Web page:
Texas’s hatchery program is supported by the Sport Fish Restoration Program, which is a partnership among anglers, boaters, the fishing and boating industry, the U.S. Fish & Wildlife Service, and TPWD. The program is supported by taxes on fishing equipment, electric motors, sonar and boat fuel. As a result, direct spending on the pursuit goes directly back into habitat restoration and conservation protections.
Next time you head to your local fishing hole, just remember that your angling efforts help support the thriving economy that is freshwater fishing in Texas.
Email Will Leschper at
Ducks Unlimited and Phillips 66 join forces for coastal restoration
• Phillips 66 and Ducks Unlimited are working together to restore coastal wetlands in Texas.
• With their latest gift of $75,000, Phillips 66 continues an annual commitment to conservation they started in 2013.
• Phillips 66 understands the same coastal wetlands that millions of migratory birds depend on each year, also provide protection for the energy industry’s infrastructure.
Ducks Unlimited and energy manufacturing and logistics company Phillips 66 reviewed the fruits of their combined coastal restoration efforts during a recent project tour. Phillips 66 also presented DU with $75,000 to continue restoring wetlands on public lands along the Texas Gulf Coast.
“Phillips 66 is truly committed to corporate responsibility,” DU Director of Development Matt Bunn said. “They have supported our restoration efforts in Texas for several years, providing important habitat for waterfowl and other wildlife and outdoor recreational opportunities for their employees and millions of others who visit these areas.”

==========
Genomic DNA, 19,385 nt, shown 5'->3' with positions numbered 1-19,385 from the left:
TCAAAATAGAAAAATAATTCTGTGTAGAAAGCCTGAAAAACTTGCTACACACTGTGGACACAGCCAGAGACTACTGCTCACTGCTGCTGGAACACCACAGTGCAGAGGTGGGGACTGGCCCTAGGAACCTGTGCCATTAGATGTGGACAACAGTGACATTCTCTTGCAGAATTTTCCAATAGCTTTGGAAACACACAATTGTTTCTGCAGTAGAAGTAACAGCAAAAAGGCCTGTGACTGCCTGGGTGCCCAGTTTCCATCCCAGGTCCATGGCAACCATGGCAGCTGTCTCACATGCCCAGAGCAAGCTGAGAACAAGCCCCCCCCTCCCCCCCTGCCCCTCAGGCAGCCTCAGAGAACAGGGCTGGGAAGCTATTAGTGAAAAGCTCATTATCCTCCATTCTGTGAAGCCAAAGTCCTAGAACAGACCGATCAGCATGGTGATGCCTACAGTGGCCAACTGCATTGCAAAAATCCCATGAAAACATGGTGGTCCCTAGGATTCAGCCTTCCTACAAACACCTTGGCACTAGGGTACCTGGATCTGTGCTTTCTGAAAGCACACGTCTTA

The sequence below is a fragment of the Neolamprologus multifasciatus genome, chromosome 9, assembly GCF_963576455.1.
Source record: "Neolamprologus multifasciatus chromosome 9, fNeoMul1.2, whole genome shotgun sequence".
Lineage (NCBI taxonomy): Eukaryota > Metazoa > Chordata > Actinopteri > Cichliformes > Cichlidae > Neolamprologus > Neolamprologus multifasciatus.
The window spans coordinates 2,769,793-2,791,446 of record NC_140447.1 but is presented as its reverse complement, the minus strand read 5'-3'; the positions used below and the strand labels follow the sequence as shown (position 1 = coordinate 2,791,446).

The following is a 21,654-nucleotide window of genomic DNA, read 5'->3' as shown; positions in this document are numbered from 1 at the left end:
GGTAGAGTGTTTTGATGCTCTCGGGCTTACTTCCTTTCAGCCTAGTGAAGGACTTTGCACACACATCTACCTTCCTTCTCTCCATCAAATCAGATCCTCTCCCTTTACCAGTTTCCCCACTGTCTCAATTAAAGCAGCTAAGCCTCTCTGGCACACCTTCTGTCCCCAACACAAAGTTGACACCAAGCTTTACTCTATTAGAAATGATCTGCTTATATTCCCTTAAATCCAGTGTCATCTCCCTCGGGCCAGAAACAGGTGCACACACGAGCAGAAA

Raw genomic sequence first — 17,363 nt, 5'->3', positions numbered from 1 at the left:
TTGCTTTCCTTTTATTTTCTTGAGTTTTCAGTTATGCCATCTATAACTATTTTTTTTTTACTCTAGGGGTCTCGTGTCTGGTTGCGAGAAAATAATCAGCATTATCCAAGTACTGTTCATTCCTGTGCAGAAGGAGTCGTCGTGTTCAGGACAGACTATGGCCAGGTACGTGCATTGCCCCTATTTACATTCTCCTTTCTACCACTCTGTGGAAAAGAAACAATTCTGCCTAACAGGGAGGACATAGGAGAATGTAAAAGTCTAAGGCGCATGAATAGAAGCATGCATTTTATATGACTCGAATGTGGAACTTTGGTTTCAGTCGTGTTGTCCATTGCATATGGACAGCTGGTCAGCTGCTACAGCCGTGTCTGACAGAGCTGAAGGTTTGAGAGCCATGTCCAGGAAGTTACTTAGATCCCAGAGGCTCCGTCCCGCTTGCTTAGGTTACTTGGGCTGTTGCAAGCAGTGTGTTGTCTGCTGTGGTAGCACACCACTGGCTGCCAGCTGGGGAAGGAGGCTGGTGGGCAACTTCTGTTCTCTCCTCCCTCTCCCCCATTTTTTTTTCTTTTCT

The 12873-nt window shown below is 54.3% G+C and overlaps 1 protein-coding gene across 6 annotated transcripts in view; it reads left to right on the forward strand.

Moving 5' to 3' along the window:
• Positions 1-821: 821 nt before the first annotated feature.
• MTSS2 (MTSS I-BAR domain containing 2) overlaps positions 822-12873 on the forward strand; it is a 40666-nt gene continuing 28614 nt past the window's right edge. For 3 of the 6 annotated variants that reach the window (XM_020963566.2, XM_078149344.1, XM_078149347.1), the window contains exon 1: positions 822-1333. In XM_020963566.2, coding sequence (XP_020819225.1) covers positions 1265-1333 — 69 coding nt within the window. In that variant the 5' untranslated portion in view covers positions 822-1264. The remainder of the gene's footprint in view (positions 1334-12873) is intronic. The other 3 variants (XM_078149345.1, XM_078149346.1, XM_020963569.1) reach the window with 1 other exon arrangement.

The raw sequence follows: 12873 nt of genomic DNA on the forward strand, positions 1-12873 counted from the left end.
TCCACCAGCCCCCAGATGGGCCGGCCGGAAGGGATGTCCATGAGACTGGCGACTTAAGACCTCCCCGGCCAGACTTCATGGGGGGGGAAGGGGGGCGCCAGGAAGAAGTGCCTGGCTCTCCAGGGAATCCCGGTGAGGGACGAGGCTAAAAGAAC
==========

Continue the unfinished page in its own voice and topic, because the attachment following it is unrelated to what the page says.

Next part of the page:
Members of DU’s development and conservation staffs, along with Phillips 66 Director of Philanthropy and Community Engagement Claudia Kreisle and Supervisor of Philanthropy and Community Relations Ed Thayer, toured the San Bernard National Wildlife Refuge, examined shoreline protecting rock breakwaters and discussed potential projects for future restoration efforts.
“At Phillips 66, we understand the same coastal wetlands millions of migratory birds depend on each year provide protection for the energy industry’s infrastructure, produce much of the nation’s seafood and give people from all over the opportunity to enjoy some time outdoors with their families and friends,” Kreisle said.
The Gulf Coast wetlands of Texas and Louisiana comprise the continent’s most significant waterfowl wintering grounds and are a level one priority for Ducks Unlimited’s wetland conservation work. Through their support of the Gulf Coast Initiative, Phillips 66 is helping DU ensure that up to 15 million waterfowl will find a place to stay each winter.
Ducks Unlimited Inc. is the world’s largest nonprofit organization dedicated to conserving North America’s continually disappearing waterfowl habitats. Established in 1937, Ducks Unlimited has conserved more than 13.6 million acres thanks to contributions from more than a million supporters across the continent. Guided by science and dedicated to program efficiency, DU works toward the vision of wetlands sufficient to fill the skies with waterfowl today, tomorrow and forever. For more information on our work, visit www.ducks.org.
—by Andi Cooper